How to Paint a Bunny

Download How to Paint a Bunny

Post on 02-Apr-2015




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Paint it once on canvas or watercolor paper, then upload it and print it off for a number of decorative projects. Print it onto iron-on transfer paper and make table runners, placemats, tshirts, etc. Print it on paper, decoupage it and transform ordinary objects into your own works of art.The tutorial is free for you to use. Please provide a link back to so everyone can enjoy free paint tutorials.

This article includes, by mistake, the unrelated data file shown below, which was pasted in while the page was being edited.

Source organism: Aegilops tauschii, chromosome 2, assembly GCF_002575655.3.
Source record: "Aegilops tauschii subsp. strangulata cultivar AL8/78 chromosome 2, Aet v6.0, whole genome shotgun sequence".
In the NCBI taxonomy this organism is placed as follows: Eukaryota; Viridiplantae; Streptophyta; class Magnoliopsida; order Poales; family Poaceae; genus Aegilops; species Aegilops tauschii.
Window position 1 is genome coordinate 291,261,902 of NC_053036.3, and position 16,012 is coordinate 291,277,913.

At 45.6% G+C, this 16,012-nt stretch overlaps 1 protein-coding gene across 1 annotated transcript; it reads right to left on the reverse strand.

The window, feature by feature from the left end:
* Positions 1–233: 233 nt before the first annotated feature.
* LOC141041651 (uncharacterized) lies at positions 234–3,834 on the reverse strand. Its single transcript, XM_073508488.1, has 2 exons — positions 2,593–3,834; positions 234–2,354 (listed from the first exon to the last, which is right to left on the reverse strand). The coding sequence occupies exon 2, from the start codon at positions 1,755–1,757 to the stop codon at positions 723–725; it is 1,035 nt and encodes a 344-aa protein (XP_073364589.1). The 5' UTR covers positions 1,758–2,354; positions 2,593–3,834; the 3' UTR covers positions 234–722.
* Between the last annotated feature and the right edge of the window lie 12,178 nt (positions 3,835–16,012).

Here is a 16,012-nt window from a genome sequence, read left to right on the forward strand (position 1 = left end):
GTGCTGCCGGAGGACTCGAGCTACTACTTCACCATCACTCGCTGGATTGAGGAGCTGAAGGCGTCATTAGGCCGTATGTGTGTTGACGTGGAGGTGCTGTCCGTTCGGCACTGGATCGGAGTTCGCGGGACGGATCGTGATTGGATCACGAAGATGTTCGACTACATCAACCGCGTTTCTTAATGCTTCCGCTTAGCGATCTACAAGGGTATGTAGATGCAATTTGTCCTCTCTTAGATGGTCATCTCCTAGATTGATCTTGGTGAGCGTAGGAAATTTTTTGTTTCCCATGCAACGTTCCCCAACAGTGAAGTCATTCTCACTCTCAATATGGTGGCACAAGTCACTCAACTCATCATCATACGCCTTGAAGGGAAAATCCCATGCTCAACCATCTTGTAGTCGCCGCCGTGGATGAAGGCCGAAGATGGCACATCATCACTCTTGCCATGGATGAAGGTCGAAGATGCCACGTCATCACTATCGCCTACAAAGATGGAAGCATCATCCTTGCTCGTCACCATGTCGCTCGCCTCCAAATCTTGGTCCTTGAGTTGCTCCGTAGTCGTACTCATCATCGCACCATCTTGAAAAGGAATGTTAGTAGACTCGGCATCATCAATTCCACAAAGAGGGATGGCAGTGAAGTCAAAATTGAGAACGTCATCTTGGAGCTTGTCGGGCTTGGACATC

<p>MuralMaker &amp; more</p> <p>Paint It Yourself (PIY) Kits</p> <p>Bunny Paint Project</p> <p>This project can either be painted onto fabric or watercolor paper. If you paint it on to watercolor paper, take a picture, you can then print it on to iron-on transfer paper for your table runner. The image could then be printed for other decorative items such as aprons, greeting cards, candle wraps . . . the possibilities are endless! At the end of the photos youll find the pattern to download as well as General Tips &amp; FAQs. If you run into any issues, please contact me. This photo tutorial is for watercolor paper which affords a little more leeway for beginning artists. If youd like a background color, paint that first, allow to dry &amp; then transfer your pattern.Your artwork will not look like mine, but thats okay. Make it your own and have fun!</p> <p>Mural Maker &amp; More</p> <p></p> <p>MuralMaker &amp; more</p> <p>Paint It Yourself (PIY) Kits</p> <p>Supplies Watercolor Paper at least 8-1/2 x 11 Graphite Transfer Paper (available in crafts stores) Paper towels Two water basins one to clean dirty brushes; one for clean water Foam plate Stylus or ball point pen to transfer pattern</p> <p>Paints &amp; BrushesThese are recommended colors only. Delta Ceramcoat was used, but any acrylic paint will work.</p> <p>Sweet Pea - basecoat Dusty Plum shading White - highlight Flat Brushes size 6 &amp; 10 Liner Brush</p> <p>Mural Maker &amp; More</p> <p></p> <p>MuralMaker &amp; more</p> <p>Paint It Yourself (PIY) Kits</p> <p>Step 1Download the line art pattern its the last page of this tutorial. Pattern follows the pictures. You can enlarge or reduce it, however it is sized to fit iron-on transfer paper.</p> <p>Step 1Place pattern on watercolor paper. Painters tape is helpful in case you need to lift the pattern and then reposition it. With a stylus or ball point pen, trace the outline of the flower, ribbon and leaves. If the transfer markings are too dark on the watercolor paper, use an eraser to lighten them to where you can still see them, but theyre not going to show through the paint. If you dont have transfer paper, turn pattern over and mark over line art with a pencil. The graphite from the pencil will work as a transfer.</p> <p>Mural Maker &amp; More</p> <p></p> <p>MuralMaker &amp; more</p> <p>Paint It Yourself (PIY) Kits</p> <p>Step 2Basecoat bunny with Sweet Pea using your largest paintbrush.</p> <p>Mural Maker &amp; More</p> <p></p> <p>MuralMaker &amp; more</p> <p>Paint It Yourself (PIY) Kits</p> <p>Step 3Shade with Dusty Plum in designated areas. Mural Maker &amp; More</p> <p>MuralMaker &amp; more</p> <p>Paint It Yourself (PIY) Kits</p> <p>Step 4Apply 1st highlight with White in areas shown.</p> <p>Mural Maker &amp; More</p> <p></p> <p>MuralMaker &amp; more</p> <p>Paint It Yourself (PIY) Kits</p> <p>Step 5Topcoat with Sweet Pea all areas except cheeks, muzzle, teeth, tummy &amp; tail. Mural Maker &amp; More</p> <p>MuralMaker &amp; more</p> <p>Paint It Yourself (PIY) Kits</p> <p>Step 6Apply 2nd highlight coat of White. Mural Maker &amp; More</p> <p>MuralMaker &amp; more</p> <p>Paint It Yourself (PIY) Kits</p> <p>Mural Maker &amp; More</p> <p></p> <p>MuralMaker &amp; moreGeneral InstructionsSupplies </p> <p>Paint It Yourself (PIY) Kits</p> <p>Two water buckets one for dirty brushes, one for clean water Foam plate to pour paint on Paper towels Watercolor paper or canvas Graphite or transfer paper or you can use a pencil on back of pattern. See FAQ below. Stylus or ball point pen to transfer pattern Paint Brushes</p> <p>This is a simple technique that doesnt require previous painting experience. This is because youll layer the colors on. Basecoat, shade, highlight, then topcoat. Since most colors in craft paints are not usually opaque in their coverage, underpainting (shading &amp; highlighting) will peek through after you topcoat. Everyone paints differently so everyones painting will look a little different. How wet your brush is with water, how many coats you apply, how heavily you apply the paint or lightly, even the pigments in the paint will affect the overall appearance. Ive tried to cover all variables above in my notes, if not my pictures. The most important thing to remember is its only paint! You can always start over by whiting out your original design.</p> <p>TipsPaintsYou dont have to use the colors Ive used. Go ahead and pick your own. Just choose colors that are fairly close in hue range.</p> <p>BrushesFlat Brush rectangular in shape Round Brushes pointed brushes (I dont use these but some people like them.) Liners thin pointed brushes My brushes of choice for craft paints are Donna Dewberrys. You can get them at Michaels and some Walmarts, or online, or course. They last well, hold their shape and are not too expensive. They also come in some good groupings, which are a nice value. Always dip your brush in clean water &amp; then towel off excess moisture before picking up paint. Liner brushes dip in water, towel off moisture. Roll in paint sideways to get fine tip. Cleaning Your Brushes I use regular bar soap. Rinse the brush with clean water, stroke it thru the soap and rinse again. Once the paint is completely removed, I take a few soap suds and leave them in the brush, form it back into shape and let it dry laying flat. If you allow it to dry upright, itll lose its shape.</p> <p>Mural Maker &amp; More</p> <p></p> <p>MuralMaker &amp; moreTransferring the pattern</p> <p>Paint It Yourself (PIY) Kits</p> <p>You can use graphite paper, sewing transfer paper, or an art transfer paper that is removed w/water. I always use graphite paper because I have it on hand. Youll probably have to go over the transfer and erase it to lighten up the pattern. If you dont have transfer paper, turn the pattern over and rub a pencil over the outlines. Then turn it right side up, place it on top of your watercolor paper, and trace the design with a ball point pencil. Try to mark your transfer inside the pattern line, rather than right on top if it. Your transfer lines will be covered better. This way if you go outside the lines when painting, you can easily add to it. Much easier than trying to remove paint.</p> <p>Painting TipsDip your brush in water first, before paint. Just take a paper towel and remove the majority of the moisture. The water will keep the paint from drying in your brush if its out of water for too long. Basecoat - fill in from the outside of pattern, moving towards center. If you have ridges of paint build up, try and smooth them. But if theyre on the edge of your pattern, just leave it. Shade about 2 shades darker than basecoat. Shading will cause area to visually recede. Highlight about 3 shades up from basecoat and/or White. Highlights will visually bring that area forward or make it more prominent. White you can always use white to highlight. You just might have to add more glaze over any imperfections. Detail colors you can detail either with paint or felt pens. For some fine work, fine tip felt pens will feel more comfortable at first. Theyre just harder to correct. I usually detail with paint and then come over it with felt pen. Topcoat apply basecoat color over designated areas. Too light, apply another coat. If it covers up your shading &amp; highlighting, apply additional coats of these.</p> <p>Generally speaking, I apply highlighting next to shading. Not always, but frequently. Finishing Touches You can take a felt pen and draw around the outlines for more definition. Fine tip Sharpies work fine. Or Micron Pigma pens, available in an arts &amp; crafts store or online. Pigma pens come in all kinds of colors and fine tips.</p> <p>Painting curvesIf youre right handed, itll be easier to move from left to right. If youre left handed, you might find it easier to paint curves from right to left.</p> <p>Mural Maker &amp; More</p> <p></p> <p>MuralMaker &amp; moreTerms</p> <p>Paint It Yourself (PIY) Kits</p> <p>Opaque complete paint coverage with no layers showing underneath Translucent sheer coverage, allowing layers underneath to show through Sideloading - Dip one corner of your flat brush into the paint. Dont worry about how it looks when first applied. After you apply one or two topcoats, any imperfections will lessen.</p> <p>Floating Medium/GelEach pattern is designed to be painted with full strength paint. At some point, however, you might want to experiment with Floating medium for shading, highlighting &amp; topcoating. The medium makes your paint translucent, so the layers beneath show thru a bit. To use Medium, dip your brush in the medium, work it thru by stroking the brush back and forth on your foam plate, then pick up some paint and stroke back and forth. This will mix the paint &amp; medium together. Now what? What can you do with your painting, other than frame it? Take a picture, or scan it, into your computer. Reducing the image will make it look clearer, as opposed to enlarging it. Print it onto iron on transfer paper and iron it on to fabric table runners, wall hangings, pillows, etc. Print it onto vellum or tissue paper &amp; wrap candles. Use it as decoupage paper for all kinds of projects.</p> <p>FAQsWhat if transfer markings show thru the basecoat? Its best to erase dark markings before you basecoat. But if they do show through, youll just need a few more basecoats. Or, you can outline the pattern with your detail color or a felt pen when youre done painting. What if I paint outside the pattern edges? Take a clean damp brush and wipe outside the edge, picking up the oops area. It may require a few pickups, rinsing in clean water each time. If you catch it soon enough, this usually works, although some dark colors are just hard to remove. Then you might have to overpaint outside the design to clean it up. What if I want a color around the pattern? Do I paint it first or last? Its easiest to do your background first, although sometimes I add it as an afterthought carefully. I like to leave the background plain so I can use it for different crafts after scanning it into my computer. If youre Photoshop savvy, you can always add or delete the background to your liking. What if I paint over the pattern detail on the inside? If you cant see the detail line art, reposition the pattern onto your paper/canvas, tape it in place and transfer markings again. Do I have to use the same colors as the sample? Not at all. But youll want to choose your basecoat, then a shading color about 2 shades darker. You can almost always use White for highlighting, or a very light shade of your basecoat. How many basecoats do I need to do? That depends upon how wet your brush is and how you stroke your paint. Some people have a naturally light touch; others are heavy. The goal in basecoating is to have a fairly even appearance, with no obvious brushstroke lines. Mural Maker &amp; More</p> <p>MuralMaker &amp; more</p> <p>Paint It Yourself (PIY) Kits</p> <p>What if I dont want to cover the shading and/or highlighting? Leave them! If you like the appearance of your details, by all means, leave them as is. Can I do two applications of shading or highlighting? Definitely. Often, two applications gives a deeper, richer look. Why do I dip my brush in water before the paint? A damp brush helps the paint flow a bit smoother. It also protects your brush from dried paint building up, which will ruin the brush eventually. How wet should my brush be? Its really more of a personal preference. I dip my brush in water and then get most of it off on a paper towel. My brush is damp, not sopping wet. How much paint should be on my brush? Its really what youre comfortable with. Try using less, rather than more to get started. Except for basecoating when you just want full coverage. After just a few kits, youll know what works best for you. I get ridges of paint built up on the edge of the pattern. How can I avoid this? Stroke your brush just inside of the edge, say about 1/8. Then smooth out the paint ridge to the edge of the pattern. Do I need to seal the finished painting? You can, but most sealers will add a sheen, which messes up photographs even Krylon Matte spray. I leave my originals as is and seal any reproduction work.</p> <p>Mural Maker &amp; More</p> <p></p> <p>MuralMaker &amp; more</p> <p>Paint It Yourself (PIY) Kits</p> <p>Mural Maker &amp; More</p> <p></p>